SOUTHINGTON — A contested land valuation court case decided against Southington will result in a loss of local tax revenue for upcoming fiscal years.
New Britain’s Board of Water Commissioners contested Southington’s valuation of more than 1,200 acres of land the New Britain Water Department owns in Southington and on which it pays taxes.
Southington has valued the land at about $2,500 per acre. In October 2020, that valuation jumped to more than $5,600 per acre. The New Britain Water Department appealed the valuation and the accompanying tax increase.
Following a judge’s decision in October, New Britain’s Southington holdings will be valued at $2,100 per acre.
The loss for Southington is threefold, according to Board of Finance Chairman John Leary. The town won’t get the additional taxes from the higher valuation. Southington also had the value of the land reduced from previous years by about $400 per acre. It also must credit the New Britain Water Department for overpayment of taxes since the revaluation.
“It went backwards on us,” Leary said.
Town Attorney Alex Ricciardone said the town and New Britain were still finalizing what the total credit would be and the impact to Southington.
Valuations and taxes
The amount of real estate taxes owed is determined by the town’s tax rate and the value of the property. The tax rate, or mill rate, is the number of tax dollars on every $1,000 of assessed property value. Property value assessments are determined by taking 70 percent of a property’s fair market value.
The largest parcel of land New Britain owns, 375 N. Shuttle St., totals 410 acres and generated $45,000 in taxes for Southington last year.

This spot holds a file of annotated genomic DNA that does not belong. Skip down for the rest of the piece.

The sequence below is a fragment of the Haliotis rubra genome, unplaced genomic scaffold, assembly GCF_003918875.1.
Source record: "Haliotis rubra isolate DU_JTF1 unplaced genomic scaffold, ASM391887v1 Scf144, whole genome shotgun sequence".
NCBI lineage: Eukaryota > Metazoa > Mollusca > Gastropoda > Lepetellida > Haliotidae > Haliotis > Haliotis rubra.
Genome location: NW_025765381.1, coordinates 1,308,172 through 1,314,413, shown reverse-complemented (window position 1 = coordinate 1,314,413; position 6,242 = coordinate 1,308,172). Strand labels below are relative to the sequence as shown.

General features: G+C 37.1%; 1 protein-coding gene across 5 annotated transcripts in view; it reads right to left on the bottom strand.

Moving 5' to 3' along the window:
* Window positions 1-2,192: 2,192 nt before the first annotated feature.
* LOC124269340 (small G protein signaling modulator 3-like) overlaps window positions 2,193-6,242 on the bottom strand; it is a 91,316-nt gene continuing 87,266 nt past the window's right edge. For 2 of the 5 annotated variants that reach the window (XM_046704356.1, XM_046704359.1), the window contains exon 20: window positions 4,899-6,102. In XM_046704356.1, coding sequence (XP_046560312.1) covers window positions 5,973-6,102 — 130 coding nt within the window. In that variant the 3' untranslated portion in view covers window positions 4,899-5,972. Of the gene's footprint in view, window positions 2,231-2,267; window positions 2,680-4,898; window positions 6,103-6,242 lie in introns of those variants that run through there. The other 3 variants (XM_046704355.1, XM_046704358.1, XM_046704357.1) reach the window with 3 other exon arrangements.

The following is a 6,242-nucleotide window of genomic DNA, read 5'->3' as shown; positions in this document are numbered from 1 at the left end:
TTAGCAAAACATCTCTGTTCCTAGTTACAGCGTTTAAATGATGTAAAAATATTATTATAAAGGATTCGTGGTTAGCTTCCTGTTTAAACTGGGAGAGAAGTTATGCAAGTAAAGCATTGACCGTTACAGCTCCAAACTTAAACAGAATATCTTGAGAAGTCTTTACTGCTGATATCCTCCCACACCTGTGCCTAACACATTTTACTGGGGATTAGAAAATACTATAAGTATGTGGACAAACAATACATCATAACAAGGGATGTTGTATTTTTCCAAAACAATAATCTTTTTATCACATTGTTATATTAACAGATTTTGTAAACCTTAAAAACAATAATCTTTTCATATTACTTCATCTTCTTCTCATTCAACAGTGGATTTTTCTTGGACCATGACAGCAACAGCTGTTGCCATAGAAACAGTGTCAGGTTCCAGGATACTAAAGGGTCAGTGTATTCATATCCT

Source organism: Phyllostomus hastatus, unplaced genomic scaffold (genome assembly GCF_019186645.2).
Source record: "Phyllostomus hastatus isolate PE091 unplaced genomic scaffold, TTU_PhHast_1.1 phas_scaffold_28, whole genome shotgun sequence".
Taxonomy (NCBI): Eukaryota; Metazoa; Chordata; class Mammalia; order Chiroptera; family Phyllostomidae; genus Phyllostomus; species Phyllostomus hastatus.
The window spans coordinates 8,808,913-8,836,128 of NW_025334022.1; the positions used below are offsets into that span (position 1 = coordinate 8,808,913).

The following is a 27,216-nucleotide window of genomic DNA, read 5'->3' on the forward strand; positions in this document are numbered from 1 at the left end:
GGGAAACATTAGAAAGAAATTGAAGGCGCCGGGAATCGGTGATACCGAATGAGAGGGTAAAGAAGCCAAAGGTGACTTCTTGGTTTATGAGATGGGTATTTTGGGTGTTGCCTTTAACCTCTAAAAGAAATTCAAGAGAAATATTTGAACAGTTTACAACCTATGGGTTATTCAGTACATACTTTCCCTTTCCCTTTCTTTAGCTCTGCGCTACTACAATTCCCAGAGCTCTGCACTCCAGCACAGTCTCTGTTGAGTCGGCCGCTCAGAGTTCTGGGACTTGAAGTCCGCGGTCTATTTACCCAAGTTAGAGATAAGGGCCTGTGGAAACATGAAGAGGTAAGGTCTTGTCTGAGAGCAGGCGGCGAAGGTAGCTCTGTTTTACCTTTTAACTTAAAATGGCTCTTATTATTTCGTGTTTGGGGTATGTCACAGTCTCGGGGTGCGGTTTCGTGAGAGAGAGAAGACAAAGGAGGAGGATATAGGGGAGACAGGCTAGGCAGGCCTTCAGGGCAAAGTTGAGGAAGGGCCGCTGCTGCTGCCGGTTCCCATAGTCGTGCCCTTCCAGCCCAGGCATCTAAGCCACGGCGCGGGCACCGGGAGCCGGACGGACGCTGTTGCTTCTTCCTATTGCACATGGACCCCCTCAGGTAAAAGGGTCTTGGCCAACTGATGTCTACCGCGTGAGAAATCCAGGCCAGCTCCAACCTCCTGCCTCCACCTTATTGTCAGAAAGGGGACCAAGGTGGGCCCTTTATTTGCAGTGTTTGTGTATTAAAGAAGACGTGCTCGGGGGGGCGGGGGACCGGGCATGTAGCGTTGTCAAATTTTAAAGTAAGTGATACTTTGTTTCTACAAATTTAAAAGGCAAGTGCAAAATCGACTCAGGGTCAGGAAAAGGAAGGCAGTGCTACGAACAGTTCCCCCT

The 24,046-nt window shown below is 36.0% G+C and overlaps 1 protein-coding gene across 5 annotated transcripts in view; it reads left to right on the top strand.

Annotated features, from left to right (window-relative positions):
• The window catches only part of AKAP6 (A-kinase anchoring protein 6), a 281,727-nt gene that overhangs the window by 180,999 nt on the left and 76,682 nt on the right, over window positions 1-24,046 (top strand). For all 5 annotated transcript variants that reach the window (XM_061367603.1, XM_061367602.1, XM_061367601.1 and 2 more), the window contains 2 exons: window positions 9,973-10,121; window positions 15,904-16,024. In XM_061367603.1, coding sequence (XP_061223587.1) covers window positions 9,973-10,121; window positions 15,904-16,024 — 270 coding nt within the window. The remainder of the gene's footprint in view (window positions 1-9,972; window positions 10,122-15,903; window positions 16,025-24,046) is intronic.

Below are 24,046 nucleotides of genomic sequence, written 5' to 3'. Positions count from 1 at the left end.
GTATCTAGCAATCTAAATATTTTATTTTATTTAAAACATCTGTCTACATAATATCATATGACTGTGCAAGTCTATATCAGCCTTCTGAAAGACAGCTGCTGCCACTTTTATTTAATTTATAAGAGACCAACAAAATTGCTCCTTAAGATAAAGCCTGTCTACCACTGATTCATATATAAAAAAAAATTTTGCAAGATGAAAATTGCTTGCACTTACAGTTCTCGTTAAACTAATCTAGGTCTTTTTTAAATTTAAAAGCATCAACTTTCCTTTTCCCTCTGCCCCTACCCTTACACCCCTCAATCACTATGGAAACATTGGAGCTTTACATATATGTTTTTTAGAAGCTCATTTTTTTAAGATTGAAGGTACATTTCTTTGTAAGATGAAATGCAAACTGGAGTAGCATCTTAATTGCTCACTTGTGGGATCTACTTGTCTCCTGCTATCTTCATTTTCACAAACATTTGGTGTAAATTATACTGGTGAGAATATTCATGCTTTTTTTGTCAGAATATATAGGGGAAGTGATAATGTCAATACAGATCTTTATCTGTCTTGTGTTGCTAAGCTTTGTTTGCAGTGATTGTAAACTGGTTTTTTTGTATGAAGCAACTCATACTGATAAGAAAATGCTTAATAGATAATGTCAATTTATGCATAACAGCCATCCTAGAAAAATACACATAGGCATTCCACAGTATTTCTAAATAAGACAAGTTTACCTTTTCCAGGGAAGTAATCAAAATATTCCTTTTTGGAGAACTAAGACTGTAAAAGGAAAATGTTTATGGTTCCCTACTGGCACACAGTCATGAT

While the mill rate has stayed just over 29 for bills due in 2021 and 2022, New Britain only owes about $17,500 on those 410 acres this year due to the adjusted land value. The city had been paying about $22,000 per year before Southington’s revaluation.
Town records show the appraisal of 375 N. Shuttle St. as just over $1 million until the revaluation in 2020 when the appraisal jumped by nearly $1.2 million. Following October’s court case, the appraisal of $2.2 million dropped to $860,000.
New Britain’s largest holdings in Southington are in the northeast corner of town. They include the Shuttle Meadow and Wassel reservoirs as well as surrounding land.
Valuing water supply land
New Britain filed the case early last year, claiming Southington’s valuation of the undeveloped land was too high. New Britain enlisted the testimony of Christopher Kerin, a real estate valuation expert, during the trial.
Kerin’s analysis of recent development rights purchases led him to the value of $2,100 per acre for farmland or similarly undeveloped land. State statute determines that water supply land is valued as improved farmland.
Southington’s valuation expert, George Malia, based his valuation of $7,500 per acre on land sales and what sellers and buyers determined the land, but not improvements to the land, were worth.
Statewide, farmland is valued between $850 and $1,880 per acre. Superior Court Judge John Cordani wrote that those valuations were the most applicable to the properties held by New Britain in Southington and ruled in favor of Kerin’s estimates of land value on Oct. 11.
Leary and the finance board will soon begin working on a budget for the 2022/23 fiscal year. With the town losing some money through the decreased valuation on New Britain land, Leary said the Southington Water Department might be able to find savings through a look at the valuation of land Southington has in other towns such as Wolcott.
Leary didn’t believe the decline in tax revenue as a result of the court case a cause for concern. The upcoming budget will be challenging, he said, but mostly as a result of pandemic money drying up and other factors.